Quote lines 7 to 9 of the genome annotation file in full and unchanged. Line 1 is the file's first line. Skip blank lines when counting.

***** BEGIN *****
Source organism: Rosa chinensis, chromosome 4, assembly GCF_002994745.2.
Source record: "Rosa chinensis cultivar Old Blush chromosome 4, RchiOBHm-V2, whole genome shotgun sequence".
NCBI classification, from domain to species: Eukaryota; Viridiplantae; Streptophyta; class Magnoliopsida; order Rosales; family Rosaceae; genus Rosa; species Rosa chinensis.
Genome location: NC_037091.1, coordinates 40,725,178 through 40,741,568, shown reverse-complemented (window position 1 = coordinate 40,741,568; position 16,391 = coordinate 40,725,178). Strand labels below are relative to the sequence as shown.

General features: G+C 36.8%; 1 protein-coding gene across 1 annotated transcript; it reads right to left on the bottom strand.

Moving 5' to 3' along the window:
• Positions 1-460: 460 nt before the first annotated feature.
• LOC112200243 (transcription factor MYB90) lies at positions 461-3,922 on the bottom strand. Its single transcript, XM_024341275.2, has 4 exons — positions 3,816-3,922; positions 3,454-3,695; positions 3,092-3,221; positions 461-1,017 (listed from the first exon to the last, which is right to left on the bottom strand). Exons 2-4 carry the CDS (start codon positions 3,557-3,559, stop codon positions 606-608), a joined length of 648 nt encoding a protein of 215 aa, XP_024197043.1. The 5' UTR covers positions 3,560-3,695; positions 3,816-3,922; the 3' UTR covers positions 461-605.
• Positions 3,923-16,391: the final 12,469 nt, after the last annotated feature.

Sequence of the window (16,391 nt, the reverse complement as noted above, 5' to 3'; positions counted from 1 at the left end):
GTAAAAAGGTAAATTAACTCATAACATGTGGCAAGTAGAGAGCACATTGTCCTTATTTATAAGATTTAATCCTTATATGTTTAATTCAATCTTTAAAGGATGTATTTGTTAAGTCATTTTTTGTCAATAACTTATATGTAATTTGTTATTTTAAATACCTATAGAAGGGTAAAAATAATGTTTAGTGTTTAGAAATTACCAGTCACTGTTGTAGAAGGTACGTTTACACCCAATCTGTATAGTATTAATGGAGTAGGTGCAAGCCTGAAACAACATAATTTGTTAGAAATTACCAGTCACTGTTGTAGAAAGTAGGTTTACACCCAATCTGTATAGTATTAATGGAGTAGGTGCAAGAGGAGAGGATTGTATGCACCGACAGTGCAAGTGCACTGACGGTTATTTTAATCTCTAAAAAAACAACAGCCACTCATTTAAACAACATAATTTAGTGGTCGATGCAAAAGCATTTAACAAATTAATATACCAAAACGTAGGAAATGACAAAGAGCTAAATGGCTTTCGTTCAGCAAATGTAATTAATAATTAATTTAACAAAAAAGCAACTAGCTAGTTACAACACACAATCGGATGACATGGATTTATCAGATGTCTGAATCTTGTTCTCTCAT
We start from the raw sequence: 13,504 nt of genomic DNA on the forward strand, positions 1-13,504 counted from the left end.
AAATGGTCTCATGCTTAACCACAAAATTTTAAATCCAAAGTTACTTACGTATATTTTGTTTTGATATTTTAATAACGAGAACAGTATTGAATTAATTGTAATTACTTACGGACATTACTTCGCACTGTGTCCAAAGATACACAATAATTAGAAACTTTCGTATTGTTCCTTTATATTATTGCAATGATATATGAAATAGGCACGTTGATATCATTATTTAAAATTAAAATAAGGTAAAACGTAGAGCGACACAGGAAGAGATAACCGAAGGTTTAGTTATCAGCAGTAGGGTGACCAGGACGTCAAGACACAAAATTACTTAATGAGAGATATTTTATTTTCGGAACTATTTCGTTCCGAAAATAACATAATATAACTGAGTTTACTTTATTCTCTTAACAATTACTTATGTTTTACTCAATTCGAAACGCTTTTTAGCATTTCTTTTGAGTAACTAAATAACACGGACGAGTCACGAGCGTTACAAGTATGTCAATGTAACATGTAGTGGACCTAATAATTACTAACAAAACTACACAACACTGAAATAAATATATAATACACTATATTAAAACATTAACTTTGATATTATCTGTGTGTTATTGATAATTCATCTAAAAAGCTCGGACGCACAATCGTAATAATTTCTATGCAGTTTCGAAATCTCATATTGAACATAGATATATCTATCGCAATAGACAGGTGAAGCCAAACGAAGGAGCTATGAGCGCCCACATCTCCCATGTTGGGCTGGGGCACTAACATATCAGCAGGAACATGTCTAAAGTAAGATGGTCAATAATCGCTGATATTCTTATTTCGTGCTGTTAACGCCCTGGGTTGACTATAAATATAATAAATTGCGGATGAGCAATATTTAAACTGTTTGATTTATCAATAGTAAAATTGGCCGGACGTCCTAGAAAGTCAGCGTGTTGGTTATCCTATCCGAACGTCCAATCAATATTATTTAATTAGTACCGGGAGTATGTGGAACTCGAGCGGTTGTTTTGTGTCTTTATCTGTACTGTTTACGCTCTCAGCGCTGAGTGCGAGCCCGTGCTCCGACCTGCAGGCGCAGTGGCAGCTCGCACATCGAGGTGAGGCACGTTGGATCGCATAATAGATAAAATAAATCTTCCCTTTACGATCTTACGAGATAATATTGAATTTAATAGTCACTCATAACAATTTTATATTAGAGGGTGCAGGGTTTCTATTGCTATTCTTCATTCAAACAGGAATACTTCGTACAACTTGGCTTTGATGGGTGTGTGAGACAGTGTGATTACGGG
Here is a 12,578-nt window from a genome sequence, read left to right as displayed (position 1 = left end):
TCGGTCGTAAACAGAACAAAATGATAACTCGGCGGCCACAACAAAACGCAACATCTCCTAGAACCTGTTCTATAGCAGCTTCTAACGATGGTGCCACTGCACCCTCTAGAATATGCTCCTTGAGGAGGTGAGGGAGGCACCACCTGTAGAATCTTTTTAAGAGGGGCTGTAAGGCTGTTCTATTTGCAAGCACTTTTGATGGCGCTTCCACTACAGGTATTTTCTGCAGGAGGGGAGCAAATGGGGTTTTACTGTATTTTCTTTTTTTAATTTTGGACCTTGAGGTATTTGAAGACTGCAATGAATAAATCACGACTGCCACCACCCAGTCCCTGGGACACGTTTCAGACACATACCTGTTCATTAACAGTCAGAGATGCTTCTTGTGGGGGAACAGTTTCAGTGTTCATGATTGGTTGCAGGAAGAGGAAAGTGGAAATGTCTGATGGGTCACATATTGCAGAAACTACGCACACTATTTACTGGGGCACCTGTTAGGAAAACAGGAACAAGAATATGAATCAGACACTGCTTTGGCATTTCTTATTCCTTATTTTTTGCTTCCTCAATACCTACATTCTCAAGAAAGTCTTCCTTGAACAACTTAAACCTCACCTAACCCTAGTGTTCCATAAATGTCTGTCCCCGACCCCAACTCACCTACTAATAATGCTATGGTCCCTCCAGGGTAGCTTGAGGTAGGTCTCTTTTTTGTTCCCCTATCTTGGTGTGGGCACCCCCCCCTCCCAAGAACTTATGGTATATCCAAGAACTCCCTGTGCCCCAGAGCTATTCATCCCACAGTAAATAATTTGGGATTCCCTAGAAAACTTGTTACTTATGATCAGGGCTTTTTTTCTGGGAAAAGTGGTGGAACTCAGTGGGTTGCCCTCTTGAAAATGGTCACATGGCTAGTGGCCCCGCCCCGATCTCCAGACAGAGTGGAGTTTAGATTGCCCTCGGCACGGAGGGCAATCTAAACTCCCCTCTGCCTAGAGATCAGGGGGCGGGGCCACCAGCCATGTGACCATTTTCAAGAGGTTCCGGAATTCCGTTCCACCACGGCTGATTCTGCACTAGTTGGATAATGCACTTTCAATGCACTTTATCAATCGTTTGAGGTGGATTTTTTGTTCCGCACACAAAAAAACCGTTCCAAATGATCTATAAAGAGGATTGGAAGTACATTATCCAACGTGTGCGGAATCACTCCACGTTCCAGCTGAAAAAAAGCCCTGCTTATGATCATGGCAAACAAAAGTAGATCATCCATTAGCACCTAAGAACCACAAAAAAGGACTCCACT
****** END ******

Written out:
• Positions 1-460: 460 nt before the first annotated feature.
• LOC112200243 (transcription factor MYB90) lies at positions 461-3,922 on the bottom strand. Its single transcript, XM_024341275.2, has 4 exons — positions 3,816-3,922; positions 3,454-3,695; positions 3,092-3,221; positions 461-1,017 (listed from the first exon to the last, which is right to left on the bottom strand). Exons 2-4 carry the CDS (start codon positions 3,557-3,559, stop codon positions 606-608), a joined length of 648 nt encoding a protein of 215 aa, XP_024197043.1. The 5' UTR covers positions 3,560-3,695; positions 3,816-3,922; the 3' UTR covers positions 461-605.
• Positions 3,923-16,391: the final 12,469 nt, after the last annotated feature.